The book is filled with richly drawn, fascinating characters, including our two narrators: Dovie in 1955 and Ava in 1975. The author creates a strong connection between them and the reader, allowing us to explore their innermost thoughts, feelings and fears. I had a particularly strong maternal connection to Ava and longed to jump into the book and be the parent she desperately needed and wanted. Despite their many differences, Ava and Dovie are actually very similar. Both are imprisoned in their own ways; caught in a web of shameful secrets and lies that hold them captive and paralysed by the fear of discovery. An oppressive and claustrophobic air of anguish, humiliation and dread permeates each page, and there is a bite of loneliness and regret that runs through the story as societal values and expectations force Dovie and Ava to live these half-lives in order to conform. It is heartbreaking, powerful and perfectly written.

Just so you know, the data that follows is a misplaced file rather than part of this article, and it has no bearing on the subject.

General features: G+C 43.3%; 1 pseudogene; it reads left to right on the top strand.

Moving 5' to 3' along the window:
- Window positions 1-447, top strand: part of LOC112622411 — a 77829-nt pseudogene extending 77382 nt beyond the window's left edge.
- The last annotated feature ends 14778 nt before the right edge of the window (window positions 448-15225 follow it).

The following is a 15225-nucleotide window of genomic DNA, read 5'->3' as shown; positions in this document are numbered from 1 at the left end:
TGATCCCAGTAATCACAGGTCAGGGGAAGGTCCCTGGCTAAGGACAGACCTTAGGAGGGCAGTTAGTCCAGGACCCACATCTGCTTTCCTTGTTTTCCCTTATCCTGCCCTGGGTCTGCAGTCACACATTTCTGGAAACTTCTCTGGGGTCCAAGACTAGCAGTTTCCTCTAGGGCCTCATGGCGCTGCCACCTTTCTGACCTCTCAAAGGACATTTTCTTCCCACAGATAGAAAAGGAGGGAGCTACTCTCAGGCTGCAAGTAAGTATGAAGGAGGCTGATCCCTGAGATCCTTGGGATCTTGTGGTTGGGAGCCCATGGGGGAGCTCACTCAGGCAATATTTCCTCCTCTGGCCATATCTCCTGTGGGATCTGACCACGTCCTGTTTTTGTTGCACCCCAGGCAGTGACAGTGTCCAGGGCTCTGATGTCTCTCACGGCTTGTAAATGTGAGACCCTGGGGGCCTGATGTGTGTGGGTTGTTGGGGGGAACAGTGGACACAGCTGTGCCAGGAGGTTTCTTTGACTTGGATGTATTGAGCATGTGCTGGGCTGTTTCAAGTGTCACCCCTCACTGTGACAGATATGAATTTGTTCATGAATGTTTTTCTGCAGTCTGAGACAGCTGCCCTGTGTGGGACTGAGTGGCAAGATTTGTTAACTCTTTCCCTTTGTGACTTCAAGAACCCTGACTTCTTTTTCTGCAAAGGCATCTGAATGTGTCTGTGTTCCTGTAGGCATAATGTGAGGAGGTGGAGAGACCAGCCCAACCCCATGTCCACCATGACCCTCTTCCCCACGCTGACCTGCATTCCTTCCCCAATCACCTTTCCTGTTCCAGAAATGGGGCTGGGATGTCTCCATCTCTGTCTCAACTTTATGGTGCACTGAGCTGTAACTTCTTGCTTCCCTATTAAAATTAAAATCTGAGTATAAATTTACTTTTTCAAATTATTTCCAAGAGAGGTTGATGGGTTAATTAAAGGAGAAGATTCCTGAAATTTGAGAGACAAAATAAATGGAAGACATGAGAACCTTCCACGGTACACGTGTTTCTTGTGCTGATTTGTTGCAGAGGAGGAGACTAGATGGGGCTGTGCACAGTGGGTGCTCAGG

Hauntingly beautiful, poignant and bittersweet, this book was both nothing like I expected and everything I wanted. It is a truly astonishing debut from an author I predict big things from in the future. This is one not to be missed.
MEET THE AUTHOR:
Julie Owen Moylan is a writer whose short stories and articles have appeared in New Welsh Review, Horizon Literary Review, and The Voice of Women in Wales Anthology
She has also written and directed several short films as part of her MA in Film. Her graduation short film called ‘BabyCakes’ scooped Best Film awards at the Swansea Film Festival, Ffresh, and the Celtic Media Awards. She also has an MA in Creative Writing, and is an alumna of the Faber Academy’s Writing a Novel course.
Her debut novel THAT GREEN-EYED GIRL will be published by Penguin Michael Joseph on May 12th 2022.
Published: April 14th 2022 Publisher: Michael Joseph Genre: Suspense, Psychological Thriller, Romance Novel Format: Hardcover, Kindle, Audiobook